It sounds like the simplest task in the world and you’re probably scoffing over your porridge as you read this, but it’s time to talk tyres – well, more specifically, the basics of how to put one on. Yeah, yeah, sounds easy but just think of your ride last week: how many riders did you see breaking out into a clammy sweat, standing helplessly on the side of the trail with tire levers in hand, throwing pleading glances as you rode by? Exactly. Once you’ve nailed the technique you’ll realise it was never that difficult in the first place.
Putting a tire on is actually really easy but it still manages to catch some people out.
Step by Step
First off: get the tube ready. Spread it out and pump a little air into it.… but take care not to pump it up too much; it’ll make it harder to mount.Before you even attempt to fit the tire and tube onto the wheel, work out which direction the wheel rolls and marry it up with the direction on the tire.Then place the wheel onto the tire in position …… and just put one side of the tire into the rim.The whole tire needs to be lying comfortably in the rim bed. Tip: Pros align the logos with the valve hole.Then guide the air valve through the hole in the rim …… and fit the tube into the awaiting tire.Now check the valve is straight.TAKE NOTE! Start 180 degrees away from the valve, so you can seat the tire deeper into the rim so it’s easier to mount.Using both hands, press the rest of the tire into the rim. Lean the tire on the floor or on your thighs; this will make it easier to press it into the rim. TAKE NOTE: Don’t pinch the tube against the rim with the tire.It usually gets tougher as you get closer to the value. It’s important to make sure the opposite side of the tire is already securely sitting in the rim.If the last few centimetres prove almost impossible then you can rely on a tire lever for that extra bit of help.If the tire’s on but the valve isn’t quite vertical then take a firm grip and slide the tire gently around until you get the right position.If the size of the valve hole and the valve are the same then we don’t recommend threading a knurled nut on; they tend to just keep the valve straight and can lead to the valve getting damaged.Instead, hold your thumb on the tire and push down firmly exactly above the valve to fix the pumphead onto the valve.Now pump up the tire. We’d recommend an air pressure of around 1.8 bar at the front and around 2.0 bar at the rear, and for plus-size go for 1.0/1.2 bar. Important: Every tire has an indication line that should be completely visible when the tire is seated properly.Done! The tire’s on!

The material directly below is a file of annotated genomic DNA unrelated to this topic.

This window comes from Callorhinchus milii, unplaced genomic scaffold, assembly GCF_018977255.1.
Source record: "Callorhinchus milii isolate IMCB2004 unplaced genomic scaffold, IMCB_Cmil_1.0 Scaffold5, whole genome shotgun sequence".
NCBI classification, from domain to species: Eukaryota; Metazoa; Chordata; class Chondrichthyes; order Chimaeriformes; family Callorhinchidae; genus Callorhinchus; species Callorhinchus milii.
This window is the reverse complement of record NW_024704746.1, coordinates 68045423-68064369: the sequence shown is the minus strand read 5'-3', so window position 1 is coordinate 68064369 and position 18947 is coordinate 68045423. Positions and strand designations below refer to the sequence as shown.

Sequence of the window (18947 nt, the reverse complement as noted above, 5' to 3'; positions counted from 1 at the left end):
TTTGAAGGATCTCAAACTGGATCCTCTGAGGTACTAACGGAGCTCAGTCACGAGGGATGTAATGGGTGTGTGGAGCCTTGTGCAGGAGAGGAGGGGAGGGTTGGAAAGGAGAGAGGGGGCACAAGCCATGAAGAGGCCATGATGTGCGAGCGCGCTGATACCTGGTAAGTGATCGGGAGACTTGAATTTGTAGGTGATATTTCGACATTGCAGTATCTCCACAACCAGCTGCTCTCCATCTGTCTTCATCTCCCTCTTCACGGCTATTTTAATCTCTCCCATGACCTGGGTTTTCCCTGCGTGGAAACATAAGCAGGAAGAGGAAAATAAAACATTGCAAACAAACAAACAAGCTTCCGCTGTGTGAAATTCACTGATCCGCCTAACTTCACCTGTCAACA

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Words & Photos: Christoph Bayer